By John Hanlon
With millions of Americans are stuck at home during this pandemic, it feels like the right time to remember a time when the American people looked up to the skies and saw unlimited potential in space exploration. The new limited Disney + series The Right Stuff seeks to do just that in its retelling of the story of the Mercury 7 and their work for the space program in the 1950s and the 1960s.
The eight-episode series (5 episodes were released for review) introduces these esteemed astronauts and shows the uphill battles they and NASA faced in completing their missions. Adapted from the Tom Wolfe book (which was also adapted into the 1983 film), the program focuses on the mission and the astronauts themselves as NASA struggles to compete with the Russians in the space race.
The premiere episode sets the atmosphere of the story nicely, focusing on the selection of the Mercury 7. In fact, the premiere episode shows NASA trying to narrow their choices from a large field of test pilots in the late 1950s. Although the space mission seems dangerous, the drama shows that the lives of all of these test pilots were packed with risks. In a particularly noteworthy scene, an overeager NASA assistant (Jackson Pace) presents an outdated list of possible astronauts to his superiors. The list includes several men who died on their piloting missions and one superior harshly points out that tough reality.
By the end of the first episode, the Mercury 7 are chosen. The group of highly-competitive explorers includes John Glenn (Patrick J. Adams), Scott Carpenter (James Lafferty), Gordon Cooper (Colin O'Donoghue), Gus Grissom (Michael Trotter), Wally Schirra (Aaron Staton), Alan Shepard (Jake McDorman) and Deke Slayton (Micah Stock). Although the show features all of these astronauts, the main two characters it focuses on in its early episodes are Glenn and Shepard, two intelligent men who have divergent approaches to the mission. The introspective Glenn wants to focus on the work and getting the job done while Shepard wants to enjoy the perks of the powerful position.
There are a lot of characters at play here —including Bob Gilruth (Patrick Fischler) the director of the mission — and the program has trouble balancing all of them but it does a solid job showing the general world that these characters live in. From the space race against the Russians to the upcoming presidential election, the program strives to capture the time and environment that these astronauts lived in and how they had to take on new roles in order to get the mission off the ground.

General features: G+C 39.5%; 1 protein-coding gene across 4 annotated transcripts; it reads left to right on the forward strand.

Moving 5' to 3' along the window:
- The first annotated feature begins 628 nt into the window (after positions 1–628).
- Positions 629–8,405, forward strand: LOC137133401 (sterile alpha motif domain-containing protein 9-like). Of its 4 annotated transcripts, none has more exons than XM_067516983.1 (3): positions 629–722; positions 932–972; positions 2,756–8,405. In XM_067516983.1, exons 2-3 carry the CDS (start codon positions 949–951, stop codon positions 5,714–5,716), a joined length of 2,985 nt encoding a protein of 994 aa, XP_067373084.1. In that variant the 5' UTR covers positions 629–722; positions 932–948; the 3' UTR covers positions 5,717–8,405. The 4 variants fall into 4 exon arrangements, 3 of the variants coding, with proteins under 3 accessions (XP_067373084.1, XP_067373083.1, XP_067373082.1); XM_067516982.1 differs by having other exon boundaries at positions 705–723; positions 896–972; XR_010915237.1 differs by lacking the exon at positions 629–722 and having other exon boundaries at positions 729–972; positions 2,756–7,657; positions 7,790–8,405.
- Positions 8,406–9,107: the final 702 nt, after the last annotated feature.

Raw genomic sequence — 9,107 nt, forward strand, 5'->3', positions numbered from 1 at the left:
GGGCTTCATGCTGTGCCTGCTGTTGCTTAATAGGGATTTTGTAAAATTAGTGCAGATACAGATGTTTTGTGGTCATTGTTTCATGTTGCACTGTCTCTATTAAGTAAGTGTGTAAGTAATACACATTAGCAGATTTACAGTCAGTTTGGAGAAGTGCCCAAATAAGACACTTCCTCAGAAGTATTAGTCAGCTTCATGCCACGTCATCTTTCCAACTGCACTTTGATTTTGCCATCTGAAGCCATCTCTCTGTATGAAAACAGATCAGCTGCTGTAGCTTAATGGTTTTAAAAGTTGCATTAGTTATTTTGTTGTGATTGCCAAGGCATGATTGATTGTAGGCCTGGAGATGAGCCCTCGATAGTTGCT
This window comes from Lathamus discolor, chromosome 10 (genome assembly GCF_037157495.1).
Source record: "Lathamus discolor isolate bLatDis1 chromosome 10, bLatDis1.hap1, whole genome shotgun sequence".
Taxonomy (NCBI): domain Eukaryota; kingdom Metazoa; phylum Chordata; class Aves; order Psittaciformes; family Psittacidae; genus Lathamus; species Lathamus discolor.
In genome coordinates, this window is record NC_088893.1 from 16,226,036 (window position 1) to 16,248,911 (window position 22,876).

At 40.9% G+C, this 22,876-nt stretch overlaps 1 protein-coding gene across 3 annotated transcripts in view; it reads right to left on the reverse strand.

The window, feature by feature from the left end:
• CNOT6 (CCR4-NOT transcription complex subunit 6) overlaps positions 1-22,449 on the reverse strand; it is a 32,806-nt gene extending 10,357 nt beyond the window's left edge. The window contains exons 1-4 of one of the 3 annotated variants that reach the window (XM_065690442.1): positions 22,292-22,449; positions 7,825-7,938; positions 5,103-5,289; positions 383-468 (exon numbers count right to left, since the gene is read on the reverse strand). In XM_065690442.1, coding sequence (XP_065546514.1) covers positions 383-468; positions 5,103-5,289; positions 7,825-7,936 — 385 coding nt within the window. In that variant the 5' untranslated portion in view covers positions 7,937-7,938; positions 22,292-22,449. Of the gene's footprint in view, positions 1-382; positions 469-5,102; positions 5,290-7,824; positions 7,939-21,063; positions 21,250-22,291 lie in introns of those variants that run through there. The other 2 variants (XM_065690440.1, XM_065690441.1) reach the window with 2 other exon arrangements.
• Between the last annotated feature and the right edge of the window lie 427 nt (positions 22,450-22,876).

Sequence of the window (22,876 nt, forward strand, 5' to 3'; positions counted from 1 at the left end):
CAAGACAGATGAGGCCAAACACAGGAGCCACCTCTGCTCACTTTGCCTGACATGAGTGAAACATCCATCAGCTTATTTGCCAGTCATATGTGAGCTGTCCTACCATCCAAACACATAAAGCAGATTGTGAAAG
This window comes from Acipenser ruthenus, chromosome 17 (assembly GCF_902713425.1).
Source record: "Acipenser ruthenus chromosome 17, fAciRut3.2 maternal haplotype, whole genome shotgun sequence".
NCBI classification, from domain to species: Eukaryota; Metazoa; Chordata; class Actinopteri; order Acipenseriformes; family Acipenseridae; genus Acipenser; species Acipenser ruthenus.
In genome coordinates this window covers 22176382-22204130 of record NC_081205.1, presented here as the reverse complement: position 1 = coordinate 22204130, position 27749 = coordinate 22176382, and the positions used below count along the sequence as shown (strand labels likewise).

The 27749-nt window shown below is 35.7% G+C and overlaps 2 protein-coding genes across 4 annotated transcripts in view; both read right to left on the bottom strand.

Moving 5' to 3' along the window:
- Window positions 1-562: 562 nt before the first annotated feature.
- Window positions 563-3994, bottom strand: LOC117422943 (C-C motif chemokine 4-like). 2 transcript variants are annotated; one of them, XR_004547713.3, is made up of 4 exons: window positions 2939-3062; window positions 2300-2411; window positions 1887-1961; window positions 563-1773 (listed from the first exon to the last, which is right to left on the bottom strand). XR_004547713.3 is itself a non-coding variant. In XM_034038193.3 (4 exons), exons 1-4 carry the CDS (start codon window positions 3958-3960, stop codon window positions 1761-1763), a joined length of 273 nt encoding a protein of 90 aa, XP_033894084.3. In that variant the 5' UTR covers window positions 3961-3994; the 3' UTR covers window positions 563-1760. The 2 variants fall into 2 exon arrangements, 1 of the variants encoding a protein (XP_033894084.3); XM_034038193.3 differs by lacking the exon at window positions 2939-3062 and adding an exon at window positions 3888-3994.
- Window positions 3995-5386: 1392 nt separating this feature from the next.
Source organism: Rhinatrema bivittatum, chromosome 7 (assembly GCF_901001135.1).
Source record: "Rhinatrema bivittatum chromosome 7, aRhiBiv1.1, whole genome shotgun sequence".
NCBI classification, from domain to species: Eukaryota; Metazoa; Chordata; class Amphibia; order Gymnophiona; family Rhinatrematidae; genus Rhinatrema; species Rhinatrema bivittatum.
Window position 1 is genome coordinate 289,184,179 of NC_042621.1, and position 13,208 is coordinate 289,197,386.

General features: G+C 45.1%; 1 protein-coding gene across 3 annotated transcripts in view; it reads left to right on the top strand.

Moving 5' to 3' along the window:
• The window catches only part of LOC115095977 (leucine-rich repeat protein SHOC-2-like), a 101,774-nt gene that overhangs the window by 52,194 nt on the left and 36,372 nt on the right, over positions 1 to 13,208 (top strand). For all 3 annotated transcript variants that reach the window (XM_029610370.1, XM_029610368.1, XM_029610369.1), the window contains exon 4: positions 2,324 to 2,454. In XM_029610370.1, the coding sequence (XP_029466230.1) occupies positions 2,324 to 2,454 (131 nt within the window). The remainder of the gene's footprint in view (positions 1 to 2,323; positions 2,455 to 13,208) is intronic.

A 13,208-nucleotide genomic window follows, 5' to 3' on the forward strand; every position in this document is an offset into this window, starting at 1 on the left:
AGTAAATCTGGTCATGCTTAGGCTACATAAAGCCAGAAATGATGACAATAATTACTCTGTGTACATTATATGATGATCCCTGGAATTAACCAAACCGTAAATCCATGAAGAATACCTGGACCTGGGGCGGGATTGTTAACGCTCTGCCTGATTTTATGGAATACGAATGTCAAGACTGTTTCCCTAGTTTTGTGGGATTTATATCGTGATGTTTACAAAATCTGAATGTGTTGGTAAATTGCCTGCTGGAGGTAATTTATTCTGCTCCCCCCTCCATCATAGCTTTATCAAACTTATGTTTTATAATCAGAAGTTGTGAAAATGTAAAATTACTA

The second episode, for instance, delves into the public relations campaign the astronauts went on to gain traction for funding the mission. None of the astronauts were prepared for that part of the mission and none of them were fully prepared for it but a few of them manage to thrive in the spotlight.
It’s easy to forget the historic nature of the Mercury 7 mission and like the 1980s film, The Right Stuff series shows some of the stories behind the scenes. It never delves as deeply as it could into the complexities of the characters but it does present them as complicated characters struggling to balance their home lives with their professions although some of the scenes showing their home lives are only superficially captivating as their families aren’t given much to do.
That being said, there’s a lot to admire about this new Disney + series and its goal of bringing this captivating story to a new audience. It isn’t as in-depth and compelling as it could be but it’s solid storytelling nonetheless.